The second event took place only sixteen days later. Father Blampin, a missionary of the Congregation of the Sacred Heart of Mary, had completely lost his voice. No medical treatment was of any avail. As a last resort, he returned to Rome, hoping that the Italian air would help. By providence, he was led to the Convent of the Ladies of the Sacred Heart, and to the sanctuary of the Madonna. A holy religious advised Father Blampin to offer Mass in the chapel there every day for the recovery of his voice. Several days later, on November 6, he was also advised to try, after Mass, to recite three Aves every hour as loud as possible. He agreed to try, even though he was barely able to whisper the Mass, and had been forbidden by physicians to try to speak out loud. With his heart full of confidence, he recited the Aves without any difficulty. The community was immediately assembled by the ringing of the bell. Father Blampin recited the Litanies and the Te Deum himself, before Our Lady's image. Soon after, the young missionary was presented to Pope Pius IX. His Holiness listened to the account of the miracle with great interest, and permitted Father Blampin to celebrate a Mass of thanksgiving before the fresco itself. Thus it was that the corridor of the Madonna began to be transformed into a pilgrimage sanctuary. The first votive offering to be hung on the wall was a little slate — the one upon which Father Blampin wrote his reply to the religious who suggested the three Hail Marys. It was not long before the Madonna of the Lilies began to be called Mater Admirabilis — for the words admirable and miracle have the same root.
The devotion to Mater Admirabilis could not have been revived at a more propitious time. Pope Pius IX had been narrowly elected to the Papacy for the very reason that He was a political liberal. The Cardinals were hoping that His election would calm the storm of revolution that was brewing throughout Italy and Papal States. The new Pope imprudently hoped to win hearts and minds by releasing political prisoners. But many of them only used their freedom to provoke the revolt. Open rioting broke out in 1848 and, on November 24, Pius fled Rome in disguise, aided by the French and Bavarian ambassadors. The revolutionaries siezed the Holy City and committed untold atrocities. It was during this siege that the Ladies of the Sacred Heart promised to have a medal struck, honoring Mater Admirabilis, if the Sisters and students were spared from all harm. On July 2, the Feast of the Visitation, peace was restored to Rome by the arrival of French troops. Two weeks later, the first medals were struck. On December 12, a grateful Pope Pius IX established October 20 as the Feast of Mater Admirabilis and granted many indulgences to the new sanctuary.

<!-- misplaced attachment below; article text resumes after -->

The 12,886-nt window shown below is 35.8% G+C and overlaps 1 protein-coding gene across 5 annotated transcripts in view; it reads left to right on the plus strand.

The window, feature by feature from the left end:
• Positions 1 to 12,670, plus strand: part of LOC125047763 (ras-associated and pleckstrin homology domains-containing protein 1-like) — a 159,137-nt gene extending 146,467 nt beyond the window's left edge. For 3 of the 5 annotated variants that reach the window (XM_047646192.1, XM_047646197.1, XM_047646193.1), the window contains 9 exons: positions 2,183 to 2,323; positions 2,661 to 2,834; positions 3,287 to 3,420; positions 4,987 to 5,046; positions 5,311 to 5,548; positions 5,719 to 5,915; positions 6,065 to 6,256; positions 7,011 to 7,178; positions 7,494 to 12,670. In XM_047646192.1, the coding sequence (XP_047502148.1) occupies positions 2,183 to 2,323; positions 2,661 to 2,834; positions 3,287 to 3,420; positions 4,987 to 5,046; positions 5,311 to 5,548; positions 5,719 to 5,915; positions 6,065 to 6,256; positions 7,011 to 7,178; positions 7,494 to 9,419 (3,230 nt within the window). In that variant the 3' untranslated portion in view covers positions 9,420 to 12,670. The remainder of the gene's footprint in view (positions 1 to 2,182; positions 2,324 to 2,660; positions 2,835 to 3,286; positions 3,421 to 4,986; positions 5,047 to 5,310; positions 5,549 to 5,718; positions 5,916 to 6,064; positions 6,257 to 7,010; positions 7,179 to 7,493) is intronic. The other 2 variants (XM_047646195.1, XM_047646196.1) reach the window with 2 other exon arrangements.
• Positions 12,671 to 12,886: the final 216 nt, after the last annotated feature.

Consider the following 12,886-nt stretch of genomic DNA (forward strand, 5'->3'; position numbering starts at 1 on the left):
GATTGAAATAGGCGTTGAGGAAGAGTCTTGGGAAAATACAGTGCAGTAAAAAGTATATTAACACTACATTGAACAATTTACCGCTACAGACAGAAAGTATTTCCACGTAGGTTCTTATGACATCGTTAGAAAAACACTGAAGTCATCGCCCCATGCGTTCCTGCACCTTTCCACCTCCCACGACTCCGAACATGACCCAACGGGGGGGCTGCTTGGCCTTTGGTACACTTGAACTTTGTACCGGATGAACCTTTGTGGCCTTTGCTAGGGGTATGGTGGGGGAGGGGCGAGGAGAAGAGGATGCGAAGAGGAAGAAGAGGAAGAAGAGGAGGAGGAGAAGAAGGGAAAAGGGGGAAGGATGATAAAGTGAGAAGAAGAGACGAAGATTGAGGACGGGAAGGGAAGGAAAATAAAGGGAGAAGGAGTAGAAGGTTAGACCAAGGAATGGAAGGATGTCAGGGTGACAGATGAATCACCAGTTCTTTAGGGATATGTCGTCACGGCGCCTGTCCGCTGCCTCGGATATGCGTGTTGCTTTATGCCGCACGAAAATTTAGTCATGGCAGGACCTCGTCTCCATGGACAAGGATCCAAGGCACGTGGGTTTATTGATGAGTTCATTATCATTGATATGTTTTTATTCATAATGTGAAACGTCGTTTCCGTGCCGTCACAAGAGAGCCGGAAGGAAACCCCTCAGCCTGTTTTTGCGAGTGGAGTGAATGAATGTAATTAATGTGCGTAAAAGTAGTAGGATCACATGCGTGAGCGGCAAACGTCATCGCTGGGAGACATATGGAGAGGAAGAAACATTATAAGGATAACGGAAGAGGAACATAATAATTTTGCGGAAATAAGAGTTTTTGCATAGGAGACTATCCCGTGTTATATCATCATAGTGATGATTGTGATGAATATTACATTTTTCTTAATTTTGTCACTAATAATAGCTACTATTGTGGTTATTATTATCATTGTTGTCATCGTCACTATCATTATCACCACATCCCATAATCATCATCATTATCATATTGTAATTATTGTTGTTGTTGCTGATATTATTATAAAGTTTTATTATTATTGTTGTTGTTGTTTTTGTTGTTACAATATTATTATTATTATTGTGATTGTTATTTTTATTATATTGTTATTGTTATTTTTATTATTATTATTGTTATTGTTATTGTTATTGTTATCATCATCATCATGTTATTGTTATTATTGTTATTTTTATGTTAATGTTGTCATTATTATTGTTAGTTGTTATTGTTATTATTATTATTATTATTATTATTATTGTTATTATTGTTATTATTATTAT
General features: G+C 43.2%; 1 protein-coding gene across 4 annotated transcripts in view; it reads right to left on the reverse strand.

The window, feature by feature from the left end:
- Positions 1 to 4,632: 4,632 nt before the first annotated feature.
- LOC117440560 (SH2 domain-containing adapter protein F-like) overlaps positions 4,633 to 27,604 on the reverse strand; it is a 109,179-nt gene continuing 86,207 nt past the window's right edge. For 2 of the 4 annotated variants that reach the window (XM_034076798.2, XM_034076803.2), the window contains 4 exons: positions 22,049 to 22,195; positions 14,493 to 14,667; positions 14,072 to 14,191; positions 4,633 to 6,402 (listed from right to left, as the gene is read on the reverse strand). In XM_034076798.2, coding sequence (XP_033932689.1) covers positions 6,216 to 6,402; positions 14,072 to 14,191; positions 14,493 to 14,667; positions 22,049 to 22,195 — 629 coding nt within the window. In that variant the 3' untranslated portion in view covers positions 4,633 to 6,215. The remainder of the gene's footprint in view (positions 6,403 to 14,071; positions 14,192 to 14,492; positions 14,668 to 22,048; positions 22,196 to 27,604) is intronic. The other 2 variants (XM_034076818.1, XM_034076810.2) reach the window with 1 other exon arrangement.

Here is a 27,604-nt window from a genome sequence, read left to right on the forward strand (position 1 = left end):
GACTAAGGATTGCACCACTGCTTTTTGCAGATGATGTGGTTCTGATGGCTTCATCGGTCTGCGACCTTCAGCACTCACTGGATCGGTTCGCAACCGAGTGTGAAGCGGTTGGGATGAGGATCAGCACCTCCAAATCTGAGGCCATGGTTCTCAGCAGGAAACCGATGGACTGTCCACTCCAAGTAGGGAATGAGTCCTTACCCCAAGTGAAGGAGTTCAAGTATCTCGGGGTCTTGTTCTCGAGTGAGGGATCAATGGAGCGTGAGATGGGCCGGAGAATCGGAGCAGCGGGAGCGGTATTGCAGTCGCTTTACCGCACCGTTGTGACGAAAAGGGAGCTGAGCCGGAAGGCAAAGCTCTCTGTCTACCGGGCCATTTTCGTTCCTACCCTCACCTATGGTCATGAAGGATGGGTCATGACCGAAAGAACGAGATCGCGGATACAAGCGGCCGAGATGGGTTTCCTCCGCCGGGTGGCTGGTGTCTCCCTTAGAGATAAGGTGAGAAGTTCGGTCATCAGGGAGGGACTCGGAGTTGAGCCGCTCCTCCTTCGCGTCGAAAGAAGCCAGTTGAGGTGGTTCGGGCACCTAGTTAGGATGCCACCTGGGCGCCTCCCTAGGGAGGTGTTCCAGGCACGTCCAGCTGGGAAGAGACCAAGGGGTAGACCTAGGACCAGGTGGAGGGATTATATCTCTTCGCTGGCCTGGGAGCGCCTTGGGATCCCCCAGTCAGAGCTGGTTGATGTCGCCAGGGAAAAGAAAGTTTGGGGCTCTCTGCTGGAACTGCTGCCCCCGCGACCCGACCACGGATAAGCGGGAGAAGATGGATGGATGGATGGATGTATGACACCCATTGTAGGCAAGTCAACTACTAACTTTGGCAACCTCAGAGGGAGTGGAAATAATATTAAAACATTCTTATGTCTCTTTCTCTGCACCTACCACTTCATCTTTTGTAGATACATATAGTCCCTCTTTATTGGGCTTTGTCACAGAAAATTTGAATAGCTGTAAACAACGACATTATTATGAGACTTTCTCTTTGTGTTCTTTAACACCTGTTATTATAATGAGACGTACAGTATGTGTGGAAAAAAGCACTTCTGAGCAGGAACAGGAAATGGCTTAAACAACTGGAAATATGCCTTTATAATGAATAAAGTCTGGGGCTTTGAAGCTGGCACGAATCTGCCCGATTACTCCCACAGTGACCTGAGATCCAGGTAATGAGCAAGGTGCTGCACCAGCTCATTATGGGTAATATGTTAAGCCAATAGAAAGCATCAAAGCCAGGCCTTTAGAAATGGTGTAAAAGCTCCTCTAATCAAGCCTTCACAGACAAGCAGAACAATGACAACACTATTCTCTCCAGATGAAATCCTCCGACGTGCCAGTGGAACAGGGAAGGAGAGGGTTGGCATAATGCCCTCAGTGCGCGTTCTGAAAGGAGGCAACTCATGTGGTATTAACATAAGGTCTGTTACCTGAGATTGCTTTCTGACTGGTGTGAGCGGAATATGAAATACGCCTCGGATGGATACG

Mater Admirabilis at Schönstatt and Marienfried
Pope Pius IX became a staunch enemy of liberalism of all kinds, but was unable to extinguish the flames of revolution that were spreading throughout Europe. Eventually He lost the Papal States and was reduced to being a virtual prisoner in the Vatican, as the new secular Italian government seized many Church properties. A similar thing was taking place in Germany — the so-called kulturkampf. The government of the newly formed "empire" of Kaiser Bismarck was an alliance of liberals and Protestants. Viciously anti-Catholic laws were passed, Church property seized, Religious houses closed, priests and bishops expelled and even imprisoned. Towards the close of the century, the persecution was dying down, but many faithful German Catholics were seeking ways to revitalize Catholicism in Germany.
In 1896, Father Franz Hattler SJ published The Venerable Father Jakob Rem of the Society of Jesus and his Colloquium Marianum, thus reviving the memory of the Thrice-Admirable Mother. An attempt was made soon after to revive the Colloquium Marianum in Feldkirch, Austria, but it met with little interest.
In 1912, Father Joseph Kentenich was made spiritual director of the College of Schönstatt — a high school seminary conducted by the Pallottine Fathers (founded by St. Vincent Pallotti). In 1914, a Marian Sodality was founded at the school, and Father Kentenich was surprised to see the enthusiasm which it enkindled. He felt that Divine Providence had special plans for the Sodality. The outbreak of World War I brought a sense of urgency to the work. Father Kentenich noticed more providential signs. The superior of the school offered the Sodality the old St. Michael's Chapel. Soon after, Father Kentenich read about Bartolo Longo, the layman who had established the Shrine of Our Lady of the Rosary of Pompeii. On October 18, 1914, during the first meeting of the Sodality in the old chapel, Father Kentenich announced his desire to establish a Marian Shrine there. He told the students that they must consecrate themselves to Mary and invite her to come and dwell in the little chapel.